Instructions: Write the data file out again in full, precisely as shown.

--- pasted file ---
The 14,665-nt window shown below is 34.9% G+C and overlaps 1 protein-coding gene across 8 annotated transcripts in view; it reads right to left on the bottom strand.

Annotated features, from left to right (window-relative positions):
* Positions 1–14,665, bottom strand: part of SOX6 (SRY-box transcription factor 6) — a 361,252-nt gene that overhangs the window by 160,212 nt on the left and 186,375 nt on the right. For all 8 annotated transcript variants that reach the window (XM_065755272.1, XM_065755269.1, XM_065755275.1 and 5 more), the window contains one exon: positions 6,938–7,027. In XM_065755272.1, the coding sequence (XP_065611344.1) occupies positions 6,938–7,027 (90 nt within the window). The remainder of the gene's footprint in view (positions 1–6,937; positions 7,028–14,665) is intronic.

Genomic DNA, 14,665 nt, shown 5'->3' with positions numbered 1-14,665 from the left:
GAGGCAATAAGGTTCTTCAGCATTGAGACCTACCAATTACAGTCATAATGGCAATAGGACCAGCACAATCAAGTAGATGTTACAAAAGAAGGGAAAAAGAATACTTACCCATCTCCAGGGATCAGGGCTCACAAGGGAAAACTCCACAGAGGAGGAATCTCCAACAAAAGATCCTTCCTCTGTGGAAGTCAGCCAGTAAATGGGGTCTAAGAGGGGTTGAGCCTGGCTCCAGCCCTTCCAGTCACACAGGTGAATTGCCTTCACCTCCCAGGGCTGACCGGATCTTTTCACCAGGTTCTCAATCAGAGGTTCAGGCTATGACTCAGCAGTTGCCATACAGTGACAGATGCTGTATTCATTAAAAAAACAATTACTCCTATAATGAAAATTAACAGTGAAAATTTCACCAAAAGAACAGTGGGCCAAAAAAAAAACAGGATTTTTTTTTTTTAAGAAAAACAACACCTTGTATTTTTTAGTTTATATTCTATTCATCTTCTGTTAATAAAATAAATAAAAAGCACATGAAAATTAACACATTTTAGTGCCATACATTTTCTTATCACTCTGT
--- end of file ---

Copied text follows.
The 14,665-nt window shown below is 34.9% G+C and overlaps 1 protein-coding gene across 8 annotated transcripts in view; it reads right to left on the bottom strand.

Annotated features, from left to right (window-relative positions):
* Positions 1–14,665, bottom strand: part of SOX6 (SRY-box transcription factor 6) — a 361,252-nt gene that overhangs the window by 160,212 nt on the left and 186,375 nt on the right. For all 8 annotated transcript variants that reach the window (XM_065755272.1, XM_065755269.1, XM_065755275.1 and 5 more), the window contains one exon: positions 6,938–7,027. In XM_065755272.1, the coding sequence (XP_065611344.1) occupies positions 6,938–7,027 (90 nt within the window). The remainder of the gene's footprint in view (positions 1–6,937; positions 7,028–14,665) is intronic.

Genomic DNA, 14,665 nt, shown 5'->3' with positions numbered 1-14,665 from the left:
GAGGCAATAAGGTTCTTCAGCATTGAGACCTACCAATTACAGTCATAATGGCAATAGGACCAGCACAATCAAGTAGATGTTACAAAAGAAGGGAAAAAGAATACTTACCCATCTCCAGGGATCAGGGCTCACAAGGGAAAACTCCACAGAGGAGGAATCTCCAACAAAAGATCCTTCCTCTGTGGAAGTCAGCCAGTAAATGGGGTCTAAGAGGGGTTGAGCCTGGCTCCAGCCCTTCCAGTCACACAGGTGAATTGCCTTCACCTCCCAGGGCTGACCGGATCTTTTCACCAGGTTCTCAATCAGAGGTTCAGGCTATGACTCAGCAGTTGCCATACAGTGACAGATGCTGTATTCATTAAAAAAACAATTACTCCTATAATGAAAATTAACAGTGAAAATTTCACCAAAAGAACAGTGGGCCAAAAAAAAAACAGGATTTTTTTTTTTTAAGAAAAACAACACCTTGTATTTTTTAGTTTATATTCTATTCATCTTCTGTTAATAAAATAAATAAAAAGCACATGAAAATTAACACATTTTAGTGCCATACATTTTCTTATCACTCTGT